I've just sampled Red Star Over China, by the way, and Edgar Snow's writing style is so breezy and engaging that I think I'll continue reading it, even though it's Commie agitprop. While travelling to Yan'an, I was trying to visualize what it would have been like at the time of the war, and I can travel along with Edgar Snow and experience it through his eyes.
Ross and I also made a brief trip to the seaside city of Weihai, where we had a delicious seafood dinner and enjoyed some walks along the waterfront. Weihai has a lot of factories that make fishing poles and tackle, too. We noticed that swimming suits in China are very modest compared to Western or South American standards. Bottom left, some kids at the restaurant watching the fish. Bottom right, boy, that octopus was amazing...
Shanghai wasn't high on my list of must-sees, because I heard it was a modern city and I wanted to see historical, old China, not high-end stores selling expensive Swiss watches. Well, I was wrong -- I really liked Shanghai and I can't wait to make a second trip there.What would Mao make of modern Shanghai? Would he be thrilled by the prosperity and power of this confident city or horrified by the commerce and the freedom? All I can tell you is that when Ross and I got off the subway and walked to the famous street called The Bund, on a calm night with a full moon, I was absolutely stunned. Transfixed. Mesmerized. On our side of the river, the serene and confident colonial buildings from the days when foreigners ruled the roost in Shanghai. On the other side, an explosion of high rise buildings, lit up for the night.
Actually, the new buildings looked dated in a 1964 World's Fair kinda way, compared to the timeless placidity of the neo-classical colonial buildings. But the overall effect, with a big fat full moon above and colorfully lit sightseeing boats plying the river between, was gorgeous. I was so grateful that we had the opportunity to see this place. Of course we don't have any decent pictures, because our camera was giving out. So here, I stole some.
You would think we'd want to try Shanghai's most exotic food offerings, to see how the local cuisines differed from Shandong food, but after a year in China we took advantage of the many Western restaurants in this cosmopolitan city. Who could resist a hamburger joint called "Beef & Liberty"?
We met and saw many ex-pats -- a young woman who worked for Disney, another for Apple, young men zipping around town on motor scooters with their beautiful Chinese girlfriends hanging on them. It looks like a glamorous life for a young foreigner. What a great adventure for a young person to spend a few years in a place like Shanghai.
We also saw actual Shanghai fleshpots -- bars where women of dubious virtue sat around little tables on the sidewalk, waiting to invite unaccompanied foreign gentlemen to sit down for a drink. For fun, I once dropped back a few yards and walked behind Ross, to watch them greet him and then realize he wasn't alone. They gave me dirty looks. I didn't have the nerve to take photos of them. But it was just like you'd imagine. Tight clothes, really high heels, lots of make up. We ended up walking a long way back to the hotel because we couldn't get a taxi and hadn't figured out the bus and subway system yet.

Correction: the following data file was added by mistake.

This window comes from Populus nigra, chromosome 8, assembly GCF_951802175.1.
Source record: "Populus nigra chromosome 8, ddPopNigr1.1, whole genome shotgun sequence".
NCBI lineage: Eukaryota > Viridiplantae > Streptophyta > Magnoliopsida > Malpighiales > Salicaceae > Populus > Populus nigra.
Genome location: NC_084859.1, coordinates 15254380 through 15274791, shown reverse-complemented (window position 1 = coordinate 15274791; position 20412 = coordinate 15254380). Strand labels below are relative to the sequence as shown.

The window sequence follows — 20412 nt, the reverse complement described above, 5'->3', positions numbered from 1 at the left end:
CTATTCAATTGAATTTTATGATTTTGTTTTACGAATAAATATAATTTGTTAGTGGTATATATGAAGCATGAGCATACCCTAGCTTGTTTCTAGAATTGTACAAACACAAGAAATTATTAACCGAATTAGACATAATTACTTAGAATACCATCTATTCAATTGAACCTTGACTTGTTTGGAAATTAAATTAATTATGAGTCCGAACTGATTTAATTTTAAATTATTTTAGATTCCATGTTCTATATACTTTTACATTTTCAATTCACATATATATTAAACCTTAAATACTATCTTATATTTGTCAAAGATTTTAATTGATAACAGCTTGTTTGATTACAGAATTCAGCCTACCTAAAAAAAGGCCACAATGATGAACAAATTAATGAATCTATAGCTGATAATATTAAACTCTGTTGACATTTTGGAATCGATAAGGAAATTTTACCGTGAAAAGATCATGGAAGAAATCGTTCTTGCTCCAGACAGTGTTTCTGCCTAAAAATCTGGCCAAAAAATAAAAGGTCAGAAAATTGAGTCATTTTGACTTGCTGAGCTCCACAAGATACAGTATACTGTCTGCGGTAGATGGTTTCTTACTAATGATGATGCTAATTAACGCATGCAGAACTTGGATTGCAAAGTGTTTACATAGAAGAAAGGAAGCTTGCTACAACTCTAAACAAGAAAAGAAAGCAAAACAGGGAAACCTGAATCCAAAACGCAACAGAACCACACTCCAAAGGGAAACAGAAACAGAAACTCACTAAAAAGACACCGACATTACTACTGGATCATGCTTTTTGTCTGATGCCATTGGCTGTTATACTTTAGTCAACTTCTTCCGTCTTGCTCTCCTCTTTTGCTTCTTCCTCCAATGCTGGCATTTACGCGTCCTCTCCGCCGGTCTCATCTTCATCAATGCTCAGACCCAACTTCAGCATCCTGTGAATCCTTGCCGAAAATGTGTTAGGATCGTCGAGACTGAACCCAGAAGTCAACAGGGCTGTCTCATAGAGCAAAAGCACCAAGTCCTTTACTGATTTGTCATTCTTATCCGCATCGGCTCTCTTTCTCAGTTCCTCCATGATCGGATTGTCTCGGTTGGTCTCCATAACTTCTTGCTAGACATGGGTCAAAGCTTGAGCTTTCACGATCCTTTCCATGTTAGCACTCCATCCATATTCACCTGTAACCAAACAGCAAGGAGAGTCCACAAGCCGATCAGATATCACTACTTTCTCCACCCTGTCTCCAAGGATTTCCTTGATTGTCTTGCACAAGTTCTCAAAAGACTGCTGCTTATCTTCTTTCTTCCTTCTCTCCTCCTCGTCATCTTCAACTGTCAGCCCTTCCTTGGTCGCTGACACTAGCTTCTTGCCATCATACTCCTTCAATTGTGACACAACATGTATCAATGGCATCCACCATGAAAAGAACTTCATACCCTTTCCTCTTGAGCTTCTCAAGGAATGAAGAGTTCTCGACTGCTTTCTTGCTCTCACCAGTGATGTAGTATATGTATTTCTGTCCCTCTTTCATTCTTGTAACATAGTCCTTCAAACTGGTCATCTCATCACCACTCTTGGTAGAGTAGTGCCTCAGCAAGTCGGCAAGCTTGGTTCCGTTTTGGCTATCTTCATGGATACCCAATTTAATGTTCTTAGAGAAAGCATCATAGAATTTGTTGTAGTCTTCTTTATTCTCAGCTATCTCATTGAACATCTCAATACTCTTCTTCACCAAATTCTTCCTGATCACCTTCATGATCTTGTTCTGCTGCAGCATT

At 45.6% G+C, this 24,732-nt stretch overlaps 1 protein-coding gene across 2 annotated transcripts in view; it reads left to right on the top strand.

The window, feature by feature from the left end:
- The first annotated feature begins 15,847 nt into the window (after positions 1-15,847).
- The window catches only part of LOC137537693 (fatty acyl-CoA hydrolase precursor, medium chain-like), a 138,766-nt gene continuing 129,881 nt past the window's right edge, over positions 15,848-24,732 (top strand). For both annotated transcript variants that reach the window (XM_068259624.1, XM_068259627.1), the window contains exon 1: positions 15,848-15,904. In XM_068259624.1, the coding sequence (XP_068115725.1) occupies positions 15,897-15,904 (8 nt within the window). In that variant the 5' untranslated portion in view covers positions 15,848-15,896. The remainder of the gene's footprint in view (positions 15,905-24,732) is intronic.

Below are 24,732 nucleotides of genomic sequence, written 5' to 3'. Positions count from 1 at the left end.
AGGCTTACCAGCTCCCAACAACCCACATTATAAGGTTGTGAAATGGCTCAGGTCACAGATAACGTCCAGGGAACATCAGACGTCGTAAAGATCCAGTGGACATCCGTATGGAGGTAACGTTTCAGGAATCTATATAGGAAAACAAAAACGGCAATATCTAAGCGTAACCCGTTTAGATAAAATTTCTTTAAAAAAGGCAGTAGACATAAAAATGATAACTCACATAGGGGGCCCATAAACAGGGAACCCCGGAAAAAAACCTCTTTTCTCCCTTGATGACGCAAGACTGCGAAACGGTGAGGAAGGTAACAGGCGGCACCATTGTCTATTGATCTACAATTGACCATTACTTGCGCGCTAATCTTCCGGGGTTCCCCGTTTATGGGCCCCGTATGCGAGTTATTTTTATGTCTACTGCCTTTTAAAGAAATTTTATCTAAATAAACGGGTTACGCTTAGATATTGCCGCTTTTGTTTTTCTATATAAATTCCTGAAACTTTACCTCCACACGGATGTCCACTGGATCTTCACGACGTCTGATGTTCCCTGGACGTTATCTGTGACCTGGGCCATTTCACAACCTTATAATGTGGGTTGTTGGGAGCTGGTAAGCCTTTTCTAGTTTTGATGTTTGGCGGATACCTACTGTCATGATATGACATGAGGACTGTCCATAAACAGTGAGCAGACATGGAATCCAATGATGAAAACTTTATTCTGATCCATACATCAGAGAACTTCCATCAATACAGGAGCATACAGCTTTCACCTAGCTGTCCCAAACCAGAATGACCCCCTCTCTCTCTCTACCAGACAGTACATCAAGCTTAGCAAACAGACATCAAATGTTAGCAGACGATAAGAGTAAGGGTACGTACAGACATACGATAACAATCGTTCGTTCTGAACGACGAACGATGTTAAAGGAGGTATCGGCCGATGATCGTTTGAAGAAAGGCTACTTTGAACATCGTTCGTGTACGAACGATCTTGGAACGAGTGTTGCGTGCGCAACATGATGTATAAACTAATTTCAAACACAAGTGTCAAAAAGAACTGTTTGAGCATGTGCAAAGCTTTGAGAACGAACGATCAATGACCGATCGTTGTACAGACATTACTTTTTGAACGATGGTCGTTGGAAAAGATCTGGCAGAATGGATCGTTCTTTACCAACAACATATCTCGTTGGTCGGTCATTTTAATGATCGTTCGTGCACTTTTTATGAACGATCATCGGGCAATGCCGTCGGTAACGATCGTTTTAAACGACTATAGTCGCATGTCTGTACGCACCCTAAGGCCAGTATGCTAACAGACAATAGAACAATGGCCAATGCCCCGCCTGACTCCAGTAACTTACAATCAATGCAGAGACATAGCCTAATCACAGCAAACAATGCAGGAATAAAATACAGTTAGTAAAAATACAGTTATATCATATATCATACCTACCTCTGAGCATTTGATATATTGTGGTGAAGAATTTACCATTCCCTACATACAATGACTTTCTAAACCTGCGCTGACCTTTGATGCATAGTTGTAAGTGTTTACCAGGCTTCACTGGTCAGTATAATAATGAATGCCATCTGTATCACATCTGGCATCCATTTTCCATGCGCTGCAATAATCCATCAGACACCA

The rest of the day was spent in a futile quest to find some shops I had read about the internet that sold Western sizes of shoes and clothing. I didn't find them, but did run across a bit of Shanghai history:
For one thing, whatever my First World problems were and are, they are nothing compared to what the Chinese went through. I'm amazed that hundreds of millions of people were plunged into that madness and hundreds of millions of them are still walking around, carrying the psychic scars, victimizers and victims, still living together.
In my Facebook feed, I get posts from atheists who hate religion and see the story of religion as a history of oppression, violence and fraud.
And also I get posts from people who would lament that this ancient temple, proud symbol of an ancient culture, is now surrounded by a mall selling high-end European stuff to Chinese corruptocrats, such as obesity-making French baked goods (lord, you should have seen the macaroons and petit fours for sale) and designer duds and imported wines. They would loath the contamination of the culture, the idolization of brand names, the consumerism on display in Shanghai.
I take the view that, Canute-like, you might as well try and stop the tides coming in as try and stop commerce but I also think that the evidence is overwhelming that capitalism has been a net good for people. It's one thing to voluntarily turn away from materialism but it's another thing to be a peasant in raggedy pants held up with a drawstring who has no choice about leading the simple life. It's one thing to say you won't buy your kid a Barbie doll because it perpetuates stereotypes and another thing to want to buy your kid a little present or even an ice cream bar, and not have the money to do it.
And the worst of all would be to live in a culture where you can't say what you really think, like the scientist who told Shirley MacLaine how grateful he was that Mao had sent him from the university to go live among the peasants and grow cabbages. And she believed him and thought it was so touching.
Next post: A walk through an urban garden and my meeting with Mr. C.